The power and promise of digital learning

Victor Joecks

Imagine you or your child could have personalized lesson plans with almost instantaneous feedback on how you’re doing on a particular subject area. That’s the power of digital learning, and it’s just not possible in a traditional classroom. The teacher prepares lessons for the class as a whole and has to teach the class, not a particular student. For many students – especially with a high-quality teacher – this model works great.

For other students, that style of learning doesn’t meet their particular needs. That’s one of the promises of digital learning – giving students who aren’t learning in the current system another chance.

As the Review-Journal noted a while back, CCSD has done a good job incorporating digital learning by running a “Virtual High School.”

New Clark County School District Superintendent Dwight Jones is fully behind such reforms and rightly sees the Internet as a tool to not only improve the graduation prospects of credit-deficient students, but provide gifted and motivated teens with opportunities to achieve their potential.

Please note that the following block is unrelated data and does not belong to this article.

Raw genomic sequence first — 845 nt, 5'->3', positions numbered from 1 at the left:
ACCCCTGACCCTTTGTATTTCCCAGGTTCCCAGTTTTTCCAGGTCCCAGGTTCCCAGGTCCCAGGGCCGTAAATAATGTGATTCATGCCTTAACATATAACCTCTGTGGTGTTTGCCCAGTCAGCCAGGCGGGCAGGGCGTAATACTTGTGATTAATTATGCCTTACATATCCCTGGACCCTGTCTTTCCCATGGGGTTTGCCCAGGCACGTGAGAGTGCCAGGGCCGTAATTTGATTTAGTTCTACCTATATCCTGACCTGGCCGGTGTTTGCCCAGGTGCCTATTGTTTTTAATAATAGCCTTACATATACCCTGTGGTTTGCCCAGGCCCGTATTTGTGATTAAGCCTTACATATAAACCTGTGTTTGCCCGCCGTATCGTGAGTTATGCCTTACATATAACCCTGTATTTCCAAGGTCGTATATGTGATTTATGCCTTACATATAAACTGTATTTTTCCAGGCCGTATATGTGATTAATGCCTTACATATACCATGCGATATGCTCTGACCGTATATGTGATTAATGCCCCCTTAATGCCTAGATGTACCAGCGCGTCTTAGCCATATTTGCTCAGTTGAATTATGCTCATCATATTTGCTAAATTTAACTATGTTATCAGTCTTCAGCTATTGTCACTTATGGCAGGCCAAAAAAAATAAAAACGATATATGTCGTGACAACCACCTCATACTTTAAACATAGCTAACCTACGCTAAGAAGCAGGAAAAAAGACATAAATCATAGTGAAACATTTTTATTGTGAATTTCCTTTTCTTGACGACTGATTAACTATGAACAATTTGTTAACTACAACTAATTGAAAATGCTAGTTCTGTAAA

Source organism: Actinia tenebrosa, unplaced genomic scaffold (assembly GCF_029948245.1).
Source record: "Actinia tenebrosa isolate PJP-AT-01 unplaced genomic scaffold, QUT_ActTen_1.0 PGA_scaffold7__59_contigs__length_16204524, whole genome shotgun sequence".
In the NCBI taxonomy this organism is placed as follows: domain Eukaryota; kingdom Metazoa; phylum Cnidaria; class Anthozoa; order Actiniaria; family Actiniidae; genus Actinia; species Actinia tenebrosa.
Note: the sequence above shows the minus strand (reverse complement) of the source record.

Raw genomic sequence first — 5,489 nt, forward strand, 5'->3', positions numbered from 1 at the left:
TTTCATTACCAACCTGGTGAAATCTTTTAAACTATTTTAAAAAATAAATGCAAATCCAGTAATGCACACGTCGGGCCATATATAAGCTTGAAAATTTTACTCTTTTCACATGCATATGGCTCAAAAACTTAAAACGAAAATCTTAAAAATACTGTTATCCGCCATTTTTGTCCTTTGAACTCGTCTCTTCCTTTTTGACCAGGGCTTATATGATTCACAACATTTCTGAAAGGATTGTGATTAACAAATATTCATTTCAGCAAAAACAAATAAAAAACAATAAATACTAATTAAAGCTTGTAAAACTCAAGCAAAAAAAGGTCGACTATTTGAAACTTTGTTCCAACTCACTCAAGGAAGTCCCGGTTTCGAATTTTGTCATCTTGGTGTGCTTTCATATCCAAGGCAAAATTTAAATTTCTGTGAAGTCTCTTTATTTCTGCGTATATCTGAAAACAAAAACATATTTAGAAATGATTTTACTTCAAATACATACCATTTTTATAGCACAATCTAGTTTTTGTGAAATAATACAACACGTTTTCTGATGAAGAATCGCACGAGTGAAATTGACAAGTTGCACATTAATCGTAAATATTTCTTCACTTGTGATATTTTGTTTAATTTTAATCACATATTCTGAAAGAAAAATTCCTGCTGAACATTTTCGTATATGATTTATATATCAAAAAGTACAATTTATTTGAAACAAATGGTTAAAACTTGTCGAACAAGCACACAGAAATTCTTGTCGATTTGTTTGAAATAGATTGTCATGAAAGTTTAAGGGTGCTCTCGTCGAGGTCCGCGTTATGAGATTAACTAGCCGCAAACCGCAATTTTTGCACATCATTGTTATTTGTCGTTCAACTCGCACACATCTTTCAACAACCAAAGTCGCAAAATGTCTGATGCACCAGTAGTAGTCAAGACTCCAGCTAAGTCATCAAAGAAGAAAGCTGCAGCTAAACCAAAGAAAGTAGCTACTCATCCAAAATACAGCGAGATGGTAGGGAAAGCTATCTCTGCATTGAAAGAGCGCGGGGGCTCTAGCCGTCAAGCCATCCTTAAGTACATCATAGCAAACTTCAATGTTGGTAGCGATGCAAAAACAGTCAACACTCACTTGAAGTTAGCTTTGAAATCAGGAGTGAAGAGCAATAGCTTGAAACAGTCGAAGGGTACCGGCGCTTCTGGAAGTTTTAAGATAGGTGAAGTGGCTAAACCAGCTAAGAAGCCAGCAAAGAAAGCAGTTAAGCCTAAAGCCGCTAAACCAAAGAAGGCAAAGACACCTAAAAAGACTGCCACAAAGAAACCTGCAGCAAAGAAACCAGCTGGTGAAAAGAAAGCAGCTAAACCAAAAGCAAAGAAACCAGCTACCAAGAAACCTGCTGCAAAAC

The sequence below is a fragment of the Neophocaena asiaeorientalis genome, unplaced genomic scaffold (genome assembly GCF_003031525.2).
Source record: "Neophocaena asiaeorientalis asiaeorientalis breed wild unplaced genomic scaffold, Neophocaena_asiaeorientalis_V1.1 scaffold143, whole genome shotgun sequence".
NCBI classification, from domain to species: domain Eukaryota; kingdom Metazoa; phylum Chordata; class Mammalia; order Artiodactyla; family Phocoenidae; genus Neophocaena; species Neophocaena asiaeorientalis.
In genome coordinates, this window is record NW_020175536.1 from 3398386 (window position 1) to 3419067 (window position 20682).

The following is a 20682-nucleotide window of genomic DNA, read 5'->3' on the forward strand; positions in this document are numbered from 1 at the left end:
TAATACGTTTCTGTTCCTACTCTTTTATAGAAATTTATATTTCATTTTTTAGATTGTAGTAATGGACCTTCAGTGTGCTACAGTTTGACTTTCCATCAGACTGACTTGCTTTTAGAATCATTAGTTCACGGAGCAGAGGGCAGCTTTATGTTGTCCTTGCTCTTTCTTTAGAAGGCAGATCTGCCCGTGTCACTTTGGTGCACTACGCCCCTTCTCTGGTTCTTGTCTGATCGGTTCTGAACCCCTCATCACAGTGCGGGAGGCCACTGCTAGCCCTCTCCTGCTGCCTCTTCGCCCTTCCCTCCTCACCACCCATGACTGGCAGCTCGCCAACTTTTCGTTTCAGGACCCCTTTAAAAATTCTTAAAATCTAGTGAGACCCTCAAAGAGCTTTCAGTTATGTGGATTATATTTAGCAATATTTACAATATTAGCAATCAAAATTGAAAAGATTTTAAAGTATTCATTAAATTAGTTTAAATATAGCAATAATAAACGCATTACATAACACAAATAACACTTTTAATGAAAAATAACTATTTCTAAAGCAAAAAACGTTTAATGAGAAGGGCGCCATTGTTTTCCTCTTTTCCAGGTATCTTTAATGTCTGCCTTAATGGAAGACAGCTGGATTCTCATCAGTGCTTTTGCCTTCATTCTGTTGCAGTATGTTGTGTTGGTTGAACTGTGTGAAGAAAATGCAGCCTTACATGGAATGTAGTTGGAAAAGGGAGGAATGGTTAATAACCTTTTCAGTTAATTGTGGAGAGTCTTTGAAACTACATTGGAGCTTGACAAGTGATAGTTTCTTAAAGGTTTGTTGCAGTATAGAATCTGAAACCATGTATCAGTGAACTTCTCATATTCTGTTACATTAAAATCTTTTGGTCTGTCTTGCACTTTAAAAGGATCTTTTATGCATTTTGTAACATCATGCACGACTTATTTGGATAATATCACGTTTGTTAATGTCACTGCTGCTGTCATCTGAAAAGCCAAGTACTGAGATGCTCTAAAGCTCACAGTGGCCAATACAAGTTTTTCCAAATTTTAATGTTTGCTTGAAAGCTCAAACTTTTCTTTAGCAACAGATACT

Virtual High School is growing, the Review-Journal’s Trevon Milliard reported Sunday. The 7-year-old program has 12,000 students this year and a goal of enrolling 30,000 by next year. …

With online classes becoming more common at colleges and universities, it’s imperative that the Clark County School District offer more such alternatives to students serious about graduating and getting on with their lives. Online courses for middle school students are in development.

For those of you interested in learning more about digital learning, especially how Nevada compares to other states, let me offer you two publications.

First, is NPRI’s study on digital learning in Nevada, Transforming Education in Nevada Through High-Quality Digital Learning.

Second, is a study by the Foundation for Excellence in Education, which is headed by former FL-gov. Jeb Bush. Called the “Roadmap for Reform: Digital Learning,” it details the ten elements of high-quality digital learning. It also grades every state on 72 metrics from those ten elements. Nevada’s report is here. As you can see, the Silver State is strong in some areas but also has room for improvement.